Best wishes
  8. Michael E

    Michael E Registered User

    Apr 14, 2005
    Ronda Spain
    Lynne hi,

    I think, in fact I am sure that I am supposed to give the Aricept at night.... Is that why its not working???

  9. connie

    connie Registered User

    Mar 7, 2004
    Lynne, I am sure we had a thread about "cranberry" tablets some 2 years ago.

    I think the feeling then was that they really helped. Sheila (who was one of the mods then) used to give them to her mum, and someone else used to take them into the care home for their mum.
  10. Norman

    Norman Registered User

    Oct 9, 2003
    Birmingham Hades
    Hi Lynne
    Peg has always taken her Aricept at Night.
    There are posts on here about Cranberry tablets and juice,do a search and you may find them.
    Cranberry is widely recomended for helping with UTI problems.
  11. Tender Face

    Tender Face Account Closed

    Mar 14, 2006
    NW England
    Hi Alysia

    Welcome. My mum has just started Aricept and was advised by the Consultant prior to prescription to take it daily with breakfast ... although having read the 'blurb' in the packaging ... night-time was advised..... ???? Could just be in mum's individual case she seems to be managing fairly independently to keep to a routine of the other regular medication she takes daily with breakfast (with my phone prompt) and this was simpler for her to remember? ...

    Just a thought but 'weariness' is different from 'tiredness' - and I've learnt to recognise that if mum is 'down in the dumps' (her words, bless) it has a significant effect on her .....

    Mum (at *only* 74 but some six stones lighter than she has been in recent years ) tires quickly, dozes .. probably allsorts of reasons.. (including boredom I hate to admit) ... you're right to be concerned (why we're all here) .... , but the way I see it, if medically all is well as can be then I see 'snoozing' as one luxury and independent choice mum can be afforded to do when she wants to and on her own terms......

    Hope that makes some sense....

    Love, Karen, x

    (Lynne, IMHO, I can't see what harm is done in trying anything (unless medically advised otherwise) that MIGHT help .... even if it's only a placebo effect ......)
  12. Margarita

    Margarita Registered User

    Feb 17, 2006
    #12 Margarita, Jan 7, 2007
    Last edited: Jan 7, 2007
    My mother not on Aracept , but in the morning she has her breakfast and medication and has a snooze afterwards would have a snooze all day if I let her , that’s why its so good that she go to Daycentre 3 times a week .

    I find that the snoozing has worsen over time, but besides the snoozing she healthy. What do you find worrying about your FIL eating ( just wondering )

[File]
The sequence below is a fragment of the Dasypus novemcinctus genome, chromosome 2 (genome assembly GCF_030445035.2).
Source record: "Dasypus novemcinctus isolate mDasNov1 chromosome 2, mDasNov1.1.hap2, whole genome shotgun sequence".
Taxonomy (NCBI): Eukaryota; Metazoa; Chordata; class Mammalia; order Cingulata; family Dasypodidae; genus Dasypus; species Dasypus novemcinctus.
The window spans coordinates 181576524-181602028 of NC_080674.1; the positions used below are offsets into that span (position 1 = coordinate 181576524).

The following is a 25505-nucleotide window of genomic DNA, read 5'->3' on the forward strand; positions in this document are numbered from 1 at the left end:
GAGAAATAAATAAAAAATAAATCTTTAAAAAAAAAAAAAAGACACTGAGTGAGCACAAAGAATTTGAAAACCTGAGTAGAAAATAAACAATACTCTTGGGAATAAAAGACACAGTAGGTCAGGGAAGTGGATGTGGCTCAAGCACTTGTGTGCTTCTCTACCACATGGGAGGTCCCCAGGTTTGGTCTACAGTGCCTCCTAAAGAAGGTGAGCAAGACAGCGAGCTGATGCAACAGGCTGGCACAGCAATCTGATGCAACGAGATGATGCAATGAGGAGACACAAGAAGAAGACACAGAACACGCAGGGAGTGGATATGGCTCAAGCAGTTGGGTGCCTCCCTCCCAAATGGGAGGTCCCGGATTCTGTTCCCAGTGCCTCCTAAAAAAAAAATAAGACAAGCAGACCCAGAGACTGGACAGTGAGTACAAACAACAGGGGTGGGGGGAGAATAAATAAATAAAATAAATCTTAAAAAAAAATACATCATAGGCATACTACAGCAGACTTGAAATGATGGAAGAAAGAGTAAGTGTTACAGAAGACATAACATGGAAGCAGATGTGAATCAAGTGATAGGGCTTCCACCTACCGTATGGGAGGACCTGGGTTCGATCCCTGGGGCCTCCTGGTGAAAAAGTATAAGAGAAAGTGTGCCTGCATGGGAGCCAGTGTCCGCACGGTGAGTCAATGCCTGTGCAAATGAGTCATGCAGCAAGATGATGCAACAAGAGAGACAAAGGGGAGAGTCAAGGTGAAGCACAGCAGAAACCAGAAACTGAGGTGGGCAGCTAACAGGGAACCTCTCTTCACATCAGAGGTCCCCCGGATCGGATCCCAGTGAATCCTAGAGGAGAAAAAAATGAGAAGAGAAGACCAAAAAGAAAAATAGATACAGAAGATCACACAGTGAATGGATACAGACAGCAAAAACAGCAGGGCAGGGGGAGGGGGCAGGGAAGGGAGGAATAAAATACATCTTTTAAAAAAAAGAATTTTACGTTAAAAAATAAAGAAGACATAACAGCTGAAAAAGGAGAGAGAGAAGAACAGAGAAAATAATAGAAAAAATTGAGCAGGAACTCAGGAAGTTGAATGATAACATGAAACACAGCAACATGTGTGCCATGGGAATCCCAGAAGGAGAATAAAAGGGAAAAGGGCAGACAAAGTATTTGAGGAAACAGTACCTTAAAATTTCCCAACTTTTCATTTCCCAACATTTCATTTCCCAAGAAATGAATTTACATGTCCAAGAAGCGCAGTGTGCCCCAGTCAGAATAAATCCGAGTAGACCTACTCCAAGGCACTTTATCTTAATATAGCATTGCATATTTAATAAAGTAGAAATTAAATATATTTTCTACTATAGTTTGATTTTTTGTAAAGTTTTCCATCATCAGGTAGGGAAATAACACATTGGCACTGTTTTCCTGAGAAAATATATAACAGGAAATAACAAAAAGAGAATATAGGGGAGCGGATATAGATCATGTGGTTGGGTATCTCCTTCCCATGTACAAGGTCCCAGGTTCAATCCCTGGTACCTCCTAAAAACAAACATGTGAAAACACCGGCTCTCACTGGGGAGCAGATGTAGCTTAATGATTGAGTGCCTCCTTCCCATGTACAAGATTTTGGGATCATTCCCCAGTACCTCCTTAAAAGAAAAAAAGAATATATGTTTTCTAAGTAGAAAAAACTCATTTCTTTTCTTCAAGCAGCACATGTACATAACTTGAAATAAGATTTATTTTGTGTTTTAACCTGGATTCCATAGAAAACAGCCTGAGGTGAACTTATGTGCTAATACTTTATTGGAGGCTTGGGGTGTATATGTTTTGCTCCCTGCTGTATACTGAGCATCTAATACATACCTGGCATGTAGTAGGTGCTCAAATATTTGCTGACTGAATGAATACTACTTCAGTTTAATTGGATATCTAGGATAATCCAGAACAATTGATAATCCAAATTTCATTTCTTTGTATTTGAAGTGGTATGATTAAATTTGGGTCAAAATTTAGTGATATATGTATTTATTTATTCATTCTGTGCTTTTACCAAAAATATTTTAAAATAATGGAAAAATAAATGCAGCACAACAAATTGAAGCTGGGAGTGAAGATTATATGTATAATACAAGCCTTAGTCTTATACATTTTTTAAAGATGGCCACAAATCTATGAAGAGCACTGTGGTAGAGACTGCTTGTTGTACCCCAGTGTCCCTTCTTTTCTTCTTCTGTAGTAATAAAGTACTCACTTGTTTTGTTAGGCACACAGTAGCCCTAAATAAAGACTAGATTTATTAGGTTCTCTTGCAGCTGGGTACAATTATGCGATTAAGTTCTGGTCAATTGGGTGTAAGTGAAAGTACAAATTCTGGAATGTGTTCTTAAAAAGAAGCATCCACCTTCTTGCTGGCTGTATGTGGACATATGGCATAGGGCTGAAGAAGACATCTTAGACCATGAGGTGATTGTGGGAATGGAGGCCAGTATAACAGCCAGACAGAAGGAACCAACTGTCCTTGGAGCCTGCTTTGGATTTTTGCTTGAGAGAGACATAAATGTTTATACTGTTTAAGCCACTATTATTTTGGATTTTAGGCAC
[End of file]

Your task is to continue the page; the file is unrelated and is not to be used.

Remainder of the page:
13. Lila13

    Lila13 Registered User

    Feb 24, 2006
    I found some people actually thought the snoozing caused the dementia instead of the other way round. You should make her do this, you should stop her doing that ... whatever you do is wrong ... did they expect me to put a cage over the bed all day? She had a right to choose.

  14. DeborahBlythe

    DeborahBlythe Registered User

    Dec 1, 2006
    To snooze or not to snooze..

    Hello Lila, how dare anyone criticise the care you gave your relative! That's dreadful. I think, apart from anything else, we all have to consider what is the kindest option, and I think your care sounds very kind. Love Deborah
  15. alysia

    alysia Registered User

    Jun 27, 2006
    Advice about Dad....

    Thanks to everyone for all the replies.

    Hi Lynne.
    FIL takes his Aracept with breakfast ,the idea being to calm him down during the day as he was getting agitated about a variety of things. He had stopped taking them unbeknown to us as we thought his wife was organising the tabs so maybe its because he has only been back on them for about a month and it takes its time to level out?
    It would make sense to take it at night in many ways especially as he goes to bed late and also gets up at the crack of dawn ie. 4am to have a shower some days!

    We will certainly check the UTI aspect as he does trot in and out of the loo a lot.

    We are waiting for a daycentre placement at the moment so that he and his wife can get out together as I'm sure he gets bored.

    we'll keep soldiering on but it just gets harder which is why the help from all of you lovely people on this forum is so valuable and uplifting.

    thanks a lot
  16. alysia

    alysia Registered User

    Jun 27, 2006
    Dad's appetite

    Hi Margarita

    Dad always had a fantastic appetite but lately when we were having a meal, even if its his choice in a restaurant he struggles to finish it and keeps saying he is not hungry.............

    got lots of advice so we have sorted this one now thanks.

    best wishes
  17. Lila13

    Lila13 Registered User

    Feb 24, 2006
    Yes, there were plenty of people (professionals and amateurs) dishing out contradictory advice! I wanted to say, just stay 24 hours in her house with her and then tell me what to do.

    Needless to say the advice never came from anyone who'd spent more than 1 hour with her.